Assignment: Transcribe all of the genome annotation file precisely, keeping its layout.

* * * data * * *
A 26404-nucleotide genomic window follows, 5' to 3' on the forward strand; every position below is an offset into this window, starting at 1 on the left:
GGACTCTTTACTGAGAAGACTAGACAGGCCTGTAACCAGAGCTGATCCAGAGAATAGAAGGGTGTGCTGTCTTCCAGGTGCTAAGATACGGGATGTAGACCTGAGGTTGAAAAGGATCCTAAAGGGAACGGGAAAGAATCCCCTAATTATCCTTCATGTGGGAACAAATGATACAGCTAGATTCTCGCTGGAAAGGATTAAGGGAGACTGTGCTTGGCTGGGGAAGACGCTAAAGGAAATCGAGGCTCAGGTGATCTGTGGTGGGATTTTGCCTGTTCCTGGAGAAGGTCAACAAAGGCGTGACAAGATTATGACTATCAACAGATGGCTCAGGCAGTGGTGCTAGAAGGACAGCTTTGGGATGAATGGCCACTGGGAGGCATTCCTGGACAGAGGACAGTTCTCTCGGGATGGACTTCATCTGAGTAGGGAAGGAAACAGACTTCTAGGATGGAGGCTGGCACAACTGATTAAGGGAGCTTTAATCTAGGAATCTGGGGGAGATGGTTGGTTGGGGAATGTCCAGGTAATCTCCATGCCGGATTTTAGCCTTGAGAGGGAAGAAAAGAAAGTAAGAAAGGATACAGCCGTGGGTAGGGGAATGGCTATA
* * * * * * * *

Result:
A 26404-nucleotide genomic window follows, 5' to 3' on the forward strand; every position below is an offset into this window, starting at 1 on the left:
GGACTCTTTACTGAGAAGACTAGACAGGCCTGTAACCAGAGCTGATCCAGAGAATAGAAGGGTGTGCTGTCTTCCAGGTGCTAAGATACGGGATGTAGACCTGAGGTTGAAAAGGATCCTAAAGGGAACGGGAAAGAATCCCCTAATTATCCTTCATGTGGGAACAAATGATACAGCTAGATTCTCGCTGGAAAGGATTAAGGGAGACTGTGCTTGGCTGGGGAAGACGCTAAAGGAAATCGAGGCTCAGGTGATCTGTGGTGGGATTTTGCCTGTTCCTGGAGAAGGTCAACAAAGGCGTGACAAGATTATGACTATCAACAGATGGCTCAGGCAGTGGTGCTAGAAGGACAGCTTTGGGATGAATGGCCACTGGGAGGCATTCCTGGACAGAGGACAGTTCTCTCGGGATGGACTTCATCTGAGTAGGGAAGGAAACAGACTTCTAGGATGGAGGCTGGCACAACTGATTAAGGGAGCTTTAATCTAGGAATCTGGGGGAGATGGTTGGTTGGGGAATGTCCAGGTAATCTCCATGCCGGATTTTAGCCTTGAGAGGGAAGAAAAGAAAGTAAGAAAGGATACAGCCGTGGGTAGGGGAATGGCTATA